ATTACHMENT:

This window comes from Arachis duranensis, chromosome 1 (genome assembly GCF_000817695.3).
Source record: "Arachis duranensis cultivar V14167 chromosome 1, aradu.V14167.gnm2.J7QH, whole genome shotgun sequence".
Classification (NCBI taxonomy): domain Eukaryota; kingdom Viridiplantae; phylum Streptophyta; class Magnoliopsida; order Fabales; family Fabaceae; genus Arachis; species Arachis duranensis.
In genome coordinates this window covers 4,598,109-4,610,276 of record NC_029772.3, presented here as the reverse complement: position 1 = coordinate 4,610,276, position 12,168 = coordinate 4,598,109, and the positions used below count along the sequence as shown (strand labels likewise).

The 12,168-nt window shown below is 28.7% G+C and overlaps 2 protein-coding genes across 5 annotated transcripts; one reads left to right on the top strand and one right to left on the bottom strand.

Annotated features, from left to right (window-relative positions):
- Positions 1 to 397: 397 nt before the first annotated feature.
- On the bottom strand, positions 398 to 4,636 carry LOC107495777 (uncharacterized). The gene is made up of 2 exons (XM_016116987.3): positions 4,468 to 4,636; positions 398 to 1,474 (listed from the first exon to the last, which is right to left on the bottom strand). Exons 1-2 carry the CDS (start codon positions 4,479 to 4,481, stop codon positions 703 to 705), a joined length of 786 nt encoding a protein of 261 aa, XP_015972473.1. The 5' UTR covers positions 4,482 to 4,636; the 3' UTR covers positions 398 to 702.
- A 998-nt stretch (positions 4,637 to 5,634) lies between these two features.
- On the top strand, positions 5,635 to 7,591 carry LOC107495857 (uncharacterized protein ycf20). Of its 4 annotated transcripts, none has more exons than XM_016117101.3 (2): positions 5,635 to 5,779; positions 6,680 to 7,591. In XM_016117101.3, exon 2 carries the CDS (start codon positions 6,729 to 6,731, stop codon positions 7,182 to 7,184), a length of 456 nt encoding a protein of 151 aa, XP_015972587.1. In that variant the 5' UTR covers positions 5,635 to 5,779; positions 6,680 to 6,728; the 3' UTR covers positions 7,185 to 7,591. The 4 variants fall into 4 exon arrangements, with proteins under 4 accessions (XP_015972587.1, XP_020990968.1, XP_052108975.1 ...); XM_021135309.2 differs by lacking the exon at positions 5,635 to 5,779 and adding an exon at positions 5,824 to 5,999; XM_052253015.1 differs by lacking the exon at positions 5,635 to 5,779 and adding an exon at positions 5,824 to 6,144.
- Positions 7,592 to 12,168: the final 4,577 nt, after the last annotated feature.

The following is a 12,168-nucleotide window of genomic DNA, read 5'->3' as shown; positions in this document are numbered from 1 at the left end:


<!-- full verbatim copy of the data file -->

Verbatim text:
This window comes from Arachis duranensis, chromosome 1 (genome assembly GCF_000817695.3).
Source record: "Arachis duranensis cultivar V14167 chromosome 1, aradu.V14167.gnm2.J7QH, whole genome shotgun sequence".
Classification (NCBI taxonomy): domain Eukaryota; kingdom Viridiplantae; phylum Streptophyta; class Magnoliopsida; order Fabales; family Fabaceae; genus Arachis; species Arachis duranensis.
In genome coordinates this window covers 4,598,109-4,610,276 of record NC_029772.3, presented here as the reverse complement: position 1 = coordinate 4,610,276, position 12,168 = coordinate 4,598,109, and the positions used below count along the sequence as shown (strand labels likewise).

The 12,168-nt window shown below is 28.7% G+C and overlaps 2 protein-coding genes across 5 annotated transcripts; one reads left to right on the top strand and one right to left on the bottom strand.

Annotated features, from left to right (window-relative positions):
- Positions 1 to 397: 397 nt before the first annotated feature.
- On the bottom strand, positions 398 to 4,636 carry LOC107495777 (uncharacterized). The gene is made up of 2 exons (XM_016116987.3): positions 4,468 to 4,636; positions 398 to 1,474 (listed from the first exon to the last, which is right to left on the bottom strand). Exons 1-2 carry the CDS (start codon positions 4,479 to 4,481, stop codon positions 703 to 705), a joined length of 786 nt encoding a protein of 261 aa, XP_015972473.1. The 5' UTR covers positions 4,482 to 4,636; the 3' UTR covers positions 398 to 702.
- A 998-nt stretch (positions 4,637 to 5,634) lies between these two features.
- On the top strand, positions 5,635 to 7,591 carry LOC107495857 (uncharacterized protein ycf20). Of its 4 annotated transcripts, none has more exons than XM_016117101.3 (2): positions 5,635 to 5,779; positions 6,680 to 7,591. In XM_016117101.3, exon 2 carries the CDS (start codon positions 6,729 to 6,731, stop codon positions 7,182 to 7,184), a length of 456 nt encoding a protein of 151 aa, XP_015972587.1. In that variant the 5' UTR covers positions 5,635 to 5,779; positions 6,680 to 6,728; the 3' UTR covers positions 7,185 to 7,591. The 4 variants fall into 4 exon arrangements, with proteins under 4 accessions (XP_015972587.1, XP_020990968.1, XP_052108975.1 ...); XM_021135309.2 differs by lacking the exon at positions 5,635 to 5,779 and adding an exon at positions 5,824 to 5,999; XM_052253015.1 differs by lacking the exon at positions 5,635 to 5,779 and adding an exon at positions 5,824 to 6,144.
- Positions 7,592 to 12,168: the final 4,577 nt, after the last annotated feature.

The following is a 12,168-nucleotide window of genomic DNA, read 5'->3' as shown; positions in this document are numbered from 1 at the left end: